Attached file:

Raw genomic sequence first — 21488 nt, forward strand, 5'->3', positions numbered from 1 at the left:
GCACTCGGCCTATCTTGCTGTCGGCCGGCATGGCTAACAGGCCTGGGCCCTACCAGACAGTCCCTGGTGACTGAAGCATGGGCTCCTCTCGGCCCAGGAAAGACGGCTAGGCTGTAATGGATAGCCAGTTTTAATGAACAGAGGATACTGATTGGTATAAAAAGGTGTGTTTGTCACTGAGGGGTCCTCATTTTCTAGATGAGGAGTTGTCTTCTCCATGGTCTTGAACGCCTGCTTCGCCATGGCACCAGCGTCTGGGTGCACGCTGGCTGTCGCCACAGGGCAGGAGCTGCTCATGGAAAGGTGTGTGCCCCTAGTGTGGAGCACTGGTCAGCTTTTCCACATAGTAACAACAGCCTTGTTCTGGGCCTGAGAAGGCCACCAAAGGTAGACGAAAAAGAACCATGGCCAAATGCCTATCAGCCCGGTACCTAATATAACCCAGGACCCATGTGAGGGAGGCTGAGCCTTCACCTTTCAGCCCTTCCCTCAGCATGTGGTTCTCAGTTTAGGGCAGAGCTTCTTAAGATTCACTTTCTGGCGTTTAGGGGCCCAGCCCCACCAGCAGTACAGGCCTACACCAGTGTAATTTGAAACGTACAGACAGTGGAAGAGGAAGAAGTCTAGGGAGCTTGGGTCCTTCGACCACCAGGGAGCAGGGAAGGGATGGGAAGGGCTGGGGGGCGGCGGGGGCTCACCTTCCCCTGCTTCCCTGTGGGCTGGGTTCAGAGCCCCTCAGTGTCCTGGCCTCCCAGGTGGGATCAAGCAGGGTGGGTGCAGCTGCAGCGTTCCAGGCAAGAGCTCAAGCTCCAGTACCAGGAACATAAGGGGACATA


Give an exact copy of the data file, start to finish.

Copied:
Raw genomic sequence first — 21488 nt, forward strand, 5'->3', positions numbered from 1 at the left:
GCACTCGGCCTATCTTGCTGTCGGCCGGCATGGCTAACAGGCCTGGGCCCTACCAGACAGTCCCTGGTGACTGAAGCATGGGCTCCTCTCGGCCCAGGAAAGACGGCTAGGCTGTAATGGATAGCCAGTTTTAATGAACAGAGGATACTGATTGGTATAAAAAGGTGTGTTTGTCACTGAGGGGTCCTCATTTTCTAGATGAGGAGTTGTCTTCTCCATGGTCTTGAACGCCTGCTTCGCCATGGCACCAGCGTCTGGGTGCACGCTGGCTGTCGCCACAGGGCAGGAGCTGCTCATGGAAAGGTGTGTGCCCCTAGTGTGGAGCACTGGTCAGCTTTTCCACATAGTAACAACAGCCTTGTTCTGGGCCTGAGAAGGCCACCAAAGGTAGACGAAAAAGAACCATGGCCAAATGCCTATCAGCCCGGTACCTAATATAACCCAGGACCCATGTGAGGGAGGCTGAGCCTTCACCTTTCAGCCCTTCCCTCAGCATGTGGTTCTCAGTTTAGGGCAGAGCTTCTTAAGATTCACTTTCTGGCGTTTAGGGGCCCAGCCCCACCAGCAGTACAGGCCTACACCAGTGTAATTTGAAACGTACAGACAGTGGAAGAGGAAGAAGTCTAGGGAGCTTGGGTCCTTCGACCACCAGGGAGCAGGGAAGGGATGGGAAGGGCTGGGGGGCGGCGGGGGCTCACCTTCCCCTGCTTCCCTGTGGGCTGGGTTCAGAGCCCCTCAGTGTCCTGGCCTCCCAGGTGGGATCAAGCAGGGTGGGTGCAGCTGCAGCGTTCCAGGCAAGAGCTCAAGCTCCAGTACCAGGAACATAAGGGGACATA